Teaching children about hygiene in Myanmar

THERE are those who anguish and harbour the ambition to reduce the inequalities in society — income, education, health, and nutrition, for example — but not many has the grit to do something about it.

Loh Rachel, 21, a final-year psychology bachelor’s degree student at HELP university, is one of the few determined to make a difference.

Having had the privilege of attending REAL International School for her highschool education and HELP International School for A-levels, Loh has often sought ways to give back to those who have had lesser opportunities in education and in life.

“It was also a way to develop myself, finding ways to push myself out of my comfort zone,” she said.

One of the key moments that kicked off her cause was when she joined the Asean Youth Volunteer Programme, organised by Universiti Kebangsaan Malaysia, which was held in Phnom Penh, Cambodia, in 2015.

Selected from 2,000 youths Asean-wide to join a group of 50, Loh participated in a four-week intensive climate change and environmental education leadership programme that focused on project management and environmental sustainability in Krakor Village, Cambodia.

“The programme focused on Disaster Risk Reduction (DRR), and key areas were hygiene and sanitation. Among the activities we had was to teach the particular village community in Cambodia to use hygiene products. It was my first time meeting children who didn’t even know what soap was.

It gave me the realisation that not everybody has the same opportunities or exposure.”

This led on to her involvement in various organisations. These included The International Council of Malaysian Scholars and Associates (ICMS) where she was the executive director of external outreach and publicity, spearheading marketing campaigns for over 10 student-led initiatives aimed at professional development and preparing them for the working world.

Loh is also involved in the United Nations Association of Malaysia (UNAM) Youth looking into the UN Sustainable Development Goal which is addressing inequality through health.

While focusing on volunteerism, Loh also has an interest to develop her business skills. Last year, she was named Maybank Go Ahead Challenge 2017 global champion out of 40,000 participants in the international business case competition.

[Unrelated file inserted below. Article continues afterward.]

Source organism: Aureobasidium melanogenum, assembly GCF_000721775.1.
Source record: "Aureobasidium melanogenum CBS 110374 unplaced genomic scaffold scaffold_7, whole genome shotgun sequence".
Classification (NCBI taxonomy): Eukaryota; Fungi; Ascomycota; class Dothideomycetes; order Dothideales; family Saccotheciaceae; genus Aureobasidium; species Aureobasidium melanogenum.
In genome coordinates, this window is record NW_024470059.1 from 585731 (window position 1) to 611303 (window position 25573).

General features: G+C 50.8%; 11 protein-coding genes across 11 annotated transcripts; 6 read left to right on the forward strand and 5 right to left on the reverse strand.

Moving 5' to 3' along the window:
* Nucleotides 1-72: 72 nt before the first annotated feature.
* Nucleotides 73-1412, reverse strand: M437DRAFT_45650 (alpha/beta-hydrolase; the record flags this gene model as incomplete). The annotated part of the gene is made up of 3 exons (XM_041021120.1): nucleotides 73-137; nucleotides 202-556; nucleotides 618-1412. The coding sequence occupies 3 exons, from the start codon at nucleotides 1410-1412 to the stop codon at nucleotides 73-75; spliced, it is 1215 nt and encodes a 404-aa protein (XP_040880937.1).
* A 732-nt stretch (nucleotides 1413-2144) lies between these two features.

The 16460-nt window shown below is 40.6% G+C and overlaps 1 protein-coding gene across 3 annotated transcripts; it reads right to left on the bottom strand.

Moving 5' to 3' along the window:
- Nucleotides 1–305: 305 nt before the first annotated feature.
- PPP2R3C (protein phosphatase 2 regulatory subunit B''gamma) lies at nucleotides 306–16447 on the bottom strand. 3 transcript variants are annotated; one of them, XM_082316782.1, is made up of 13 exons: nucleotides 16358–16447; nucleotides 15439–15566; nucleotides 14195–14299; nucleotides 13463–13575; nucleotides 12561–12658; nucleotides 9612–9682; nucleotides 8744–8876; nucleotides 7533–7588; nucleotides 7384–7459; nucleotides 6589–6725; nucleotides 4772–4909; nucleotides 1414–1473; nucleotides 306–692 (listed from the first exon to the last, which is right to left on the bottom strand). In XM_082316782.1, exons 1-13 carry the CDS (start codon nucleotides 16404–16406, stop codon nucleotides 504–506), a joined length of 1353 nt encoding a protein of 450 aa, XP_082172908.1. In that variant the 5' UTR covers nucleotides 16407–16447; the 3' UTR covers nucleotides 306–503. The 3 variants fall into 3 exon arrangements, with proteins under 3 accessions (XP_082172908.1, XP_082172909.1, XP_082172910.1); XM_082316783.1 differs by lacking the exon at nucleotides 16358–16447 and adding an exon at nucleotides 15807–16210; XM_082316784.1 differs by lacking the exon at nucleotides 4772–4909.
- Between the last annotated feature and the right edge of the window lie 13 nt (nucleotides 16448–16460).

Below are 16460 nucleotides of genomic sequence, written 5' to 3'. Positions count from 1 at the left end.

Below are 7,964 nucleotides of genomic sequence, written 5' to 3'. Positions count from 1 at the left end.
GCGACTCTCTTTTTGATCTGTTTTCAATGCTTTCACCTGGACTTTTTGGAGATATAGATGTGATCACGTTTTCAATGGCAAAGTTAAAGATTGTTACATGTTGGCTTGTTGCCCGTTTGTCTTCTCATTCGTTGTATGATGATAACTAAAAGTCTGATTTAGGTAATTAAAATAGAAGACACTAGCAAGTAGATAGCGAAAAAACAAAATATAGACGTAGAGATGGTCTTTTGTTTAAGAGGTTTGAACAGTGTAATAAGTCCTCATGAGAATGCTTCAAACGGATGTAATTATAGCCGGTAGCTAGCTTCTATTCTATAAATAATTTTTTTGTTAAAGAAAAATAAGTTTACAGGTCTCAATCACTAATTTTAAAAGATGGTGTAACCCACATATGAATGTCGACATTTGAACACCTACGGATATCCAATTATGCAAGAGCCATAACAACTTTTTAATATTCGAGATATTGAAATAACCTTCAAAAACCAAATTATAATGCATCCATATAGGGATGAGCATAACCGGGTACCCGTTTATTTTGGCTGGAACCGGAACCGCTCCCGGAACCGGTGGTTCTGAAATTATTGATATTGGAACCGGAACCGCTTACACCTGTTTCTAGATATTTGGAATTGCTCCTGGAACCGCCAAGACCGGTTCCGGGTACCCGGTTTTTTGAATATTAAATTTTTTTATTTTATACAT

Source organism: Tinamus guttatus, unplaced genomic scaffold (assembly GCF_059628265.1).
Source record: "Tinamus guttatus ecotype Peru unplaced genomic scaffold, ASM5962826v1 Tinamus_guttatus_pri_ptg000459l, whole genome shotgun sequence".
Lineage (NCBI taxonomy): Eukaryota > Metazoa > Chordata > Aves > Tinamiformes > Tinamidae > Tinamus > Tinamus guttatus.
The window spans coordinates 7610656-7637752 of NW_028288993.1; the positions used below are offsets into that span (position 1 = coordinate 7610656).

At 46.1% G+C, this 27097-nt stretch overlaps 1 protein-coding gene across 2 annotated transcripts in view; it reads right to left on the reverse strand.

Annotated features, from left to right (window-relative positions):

From her passion in volunteerism and business, she formed an international social enterprise Rise Inc with her friends whom she met through the International Council of Malaysian Scholar and Associates.

Loh is the chief operating officer at Rice Inc which aims to tackle food insecurity and farmers poverty. They are currently running a pilot project in Myanmar which looks into ensuring farmers are not shortchanged and are able to use the existing technology provided by Rice Inc to eradicate poverty where they can.

“What Rice Inc does is to create a supply chain solution, where farmers are provided access to the rice dryers at an affordable cost and enabling them to sell rice at a higher price.

“We are partnering with International Rice Research Institute who have been conducting a lot of work in Myanmar. They are able to identify certain villagers that need this solution.

“We are currently deploying this solution which is in operations during the harvest season.

We are working on a five-year plan to expand to more villagers in Myanmar. We are also looking at farmer communities in countries like the Philippines, Indonesia, Vietnam to expand,” Loh said.

With all the achievements under her belt, Loh was selected as one of the two participants representing Malaysia in the Telenor Youth Forum (TYF) 2018 in Oslo, Norway.

Loh joined other accomplished young leaders from seven of Telenor’s markets across the world for the sixth installment of TYF, a six month-long global programme designed and hosted by Telenor Group and the Nobel Peace Centre. This year’s delegation is challenged to address inequalities in health through the use of digital technology.

“I am really passionate about reducing inequalities, and for me, to gain exposure to international ideas at the forum, to work with them and connect with industry experts to tackle these social issues are some of the things I am most excited about.”

Along with co-founder of social enterprise Arus Education, Felicia Yoon, 28, Loh edged out of 90 other participants and recently headed for Oslo on Dec 8-11 to work with their assigned teams. Yoon and Loh are among the 16 youths, aged 20 to 28 selected from a pool of 5,000 applicants from Bangladesh, Denmark, Malaysia, Myanmar, Norway, Pakistan, Sweden and Thailand to represent their countries at TYF.

Loh already has plans beyond her graduation early next year. The full scholarship student is aiming for a first class honours degree.

“I am exploring opportunities through Rice Inc and what the Telenor experience would bring.Iwould like to work in the corporate environment first to gain experience but ultimately I would like to positively contribute to the community in various ways,” she said.


Loh Rachel (left) in discussion with a member of the

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